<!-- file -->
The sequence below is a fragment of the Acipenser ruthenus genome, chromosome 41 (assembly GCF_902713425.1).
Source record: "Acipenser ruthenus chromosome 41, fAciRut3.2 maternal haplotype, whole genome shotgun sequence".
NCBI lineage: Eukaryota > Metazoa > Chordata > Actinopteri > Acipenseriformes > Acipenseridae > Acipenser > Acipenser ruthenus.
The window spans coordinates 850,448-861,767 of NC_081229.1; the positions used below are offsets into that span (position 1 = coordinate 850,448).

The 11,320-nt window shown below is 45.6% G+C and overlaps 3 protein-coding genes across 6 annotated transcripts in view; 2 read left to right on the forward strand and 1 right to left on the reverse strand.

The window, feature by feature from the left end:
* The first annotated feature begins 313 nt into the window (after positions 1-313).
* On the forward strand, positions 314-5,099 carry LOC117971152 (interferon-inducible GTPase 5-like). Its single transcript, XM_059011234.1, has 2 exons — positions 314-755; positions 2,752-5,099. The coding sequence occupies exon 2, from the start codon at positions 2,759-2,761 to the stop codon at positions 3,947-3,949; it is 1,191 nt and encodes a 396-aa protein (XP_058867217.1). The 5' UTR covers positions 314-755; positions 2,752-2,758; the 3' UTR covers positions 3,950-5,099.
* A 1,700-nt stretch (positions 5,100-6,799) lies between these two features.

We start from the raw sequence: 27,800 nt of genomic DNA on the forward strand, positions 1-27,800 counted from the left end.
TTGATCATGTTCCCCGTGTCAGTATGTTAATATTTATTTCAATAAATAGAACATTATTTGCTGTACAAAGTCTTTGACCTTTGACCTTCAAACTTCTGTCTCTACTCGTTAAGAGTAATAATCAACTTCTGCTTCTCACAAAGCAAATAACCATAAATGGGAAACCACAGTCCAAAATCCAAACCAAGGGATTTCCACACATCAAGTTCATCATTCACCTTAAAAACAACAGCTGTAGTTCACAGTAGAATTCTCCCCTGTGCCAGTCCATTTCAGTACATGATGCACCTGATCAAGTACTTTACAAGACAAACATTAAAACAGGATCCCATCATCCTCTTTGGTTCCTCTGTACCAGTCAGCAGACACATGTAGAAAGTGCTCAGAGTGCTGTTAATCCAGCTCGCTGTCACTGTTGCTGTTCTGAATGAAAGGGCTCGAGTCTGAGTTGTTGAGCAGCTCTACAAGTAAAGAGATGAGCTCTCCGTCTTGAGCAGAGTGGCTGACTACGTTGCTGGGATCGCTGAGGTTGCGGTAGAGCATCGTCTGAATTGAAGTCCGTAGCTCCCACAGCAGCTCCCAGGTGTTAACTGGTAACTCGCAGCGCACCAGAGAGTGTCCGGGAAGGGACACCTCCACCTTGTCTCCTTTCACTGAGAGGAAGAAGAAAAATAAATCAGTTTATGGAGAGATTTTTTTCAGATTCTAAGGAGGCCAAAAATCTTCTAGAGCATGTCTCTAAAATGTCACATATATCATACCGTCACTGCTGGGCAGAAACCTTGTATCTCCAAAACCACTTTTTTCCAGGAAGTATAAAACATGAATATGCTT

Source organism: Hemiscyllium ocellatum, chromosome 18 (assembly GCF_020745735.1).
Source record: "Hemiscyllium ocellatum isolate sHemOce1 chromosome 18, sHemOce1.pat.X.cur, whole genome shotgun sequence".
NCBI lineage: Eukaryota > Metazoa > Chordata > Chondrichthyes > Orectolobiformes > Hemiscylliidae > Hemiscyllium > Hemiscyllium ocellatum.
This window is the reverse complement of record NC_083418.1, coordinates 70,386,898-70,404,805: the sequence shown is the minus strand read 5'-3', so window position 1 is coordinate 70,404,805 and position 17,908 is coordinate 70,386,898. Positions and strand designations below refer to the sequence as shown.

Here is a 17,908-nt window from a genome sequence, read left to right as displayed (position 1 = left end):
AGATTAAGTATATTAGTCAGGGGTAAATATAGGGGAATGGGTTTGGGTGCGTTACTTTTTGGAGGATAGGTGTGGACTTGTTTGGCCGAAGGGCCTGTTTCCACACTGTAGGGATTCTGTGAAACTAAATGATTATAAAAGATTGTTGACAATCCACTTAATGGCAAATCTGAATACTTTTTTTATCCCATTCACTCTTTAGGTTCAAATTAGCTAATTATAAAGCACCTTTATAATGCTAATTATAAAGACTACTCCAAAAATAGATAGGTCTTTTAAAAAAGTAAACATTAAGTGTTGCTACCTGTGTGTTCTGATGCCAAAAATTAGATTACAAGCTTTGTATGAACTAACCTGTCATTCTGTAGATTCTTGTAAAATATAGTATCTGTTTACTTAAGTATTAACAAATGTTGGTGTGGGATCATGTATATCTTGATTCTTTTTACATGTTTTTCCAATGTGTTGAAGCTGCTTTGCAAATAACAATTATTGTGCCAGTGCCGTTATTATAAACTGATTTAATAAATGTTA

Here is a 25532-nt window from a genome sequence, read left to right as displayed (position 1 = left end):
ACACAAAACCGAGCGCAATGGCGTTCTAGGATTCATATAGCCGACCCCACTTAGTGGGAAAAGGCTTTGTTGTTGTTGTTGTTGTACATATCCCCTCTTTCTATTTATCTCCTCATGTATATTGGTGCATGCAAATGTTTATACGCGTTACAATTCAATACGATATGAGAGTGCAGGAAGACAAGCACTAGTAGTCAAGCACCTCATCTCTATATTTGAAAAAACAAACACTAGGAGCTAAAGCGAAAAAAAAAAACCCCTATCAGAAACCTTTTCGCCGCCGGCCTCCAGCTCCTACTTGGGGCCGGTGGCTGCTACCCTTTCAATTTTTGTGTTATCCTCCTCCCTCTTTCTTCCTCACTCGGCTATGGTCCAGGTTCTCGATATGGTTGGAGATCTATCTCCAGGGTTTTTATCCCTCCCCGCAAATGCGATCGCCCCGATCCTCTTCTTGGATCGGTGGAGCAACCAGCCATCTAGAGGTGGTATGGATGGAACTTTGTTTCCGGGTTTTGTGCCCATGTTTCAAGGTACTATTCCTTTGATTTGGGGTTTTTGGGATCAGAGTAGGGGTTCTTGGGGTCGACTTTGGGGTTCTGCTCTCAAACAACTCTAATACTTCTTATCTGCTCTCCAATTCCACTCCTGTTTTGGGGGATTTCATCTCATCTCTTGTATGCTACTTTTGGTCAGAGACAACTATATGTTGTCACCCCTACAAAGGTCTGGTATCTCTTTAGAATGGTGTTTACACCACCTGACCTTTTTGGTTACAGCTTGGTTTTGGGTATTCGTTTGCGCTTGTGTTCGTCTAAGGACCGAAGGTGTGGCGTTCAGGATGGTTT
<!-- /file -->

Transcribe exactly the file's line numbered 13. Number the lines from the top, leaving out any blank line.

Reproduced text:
Source record: "Hemiscyllium ocellatum isolate sHemOce1 chromosome 18, sHemOce1.pat.X.cur, whole genome shotgun sequence".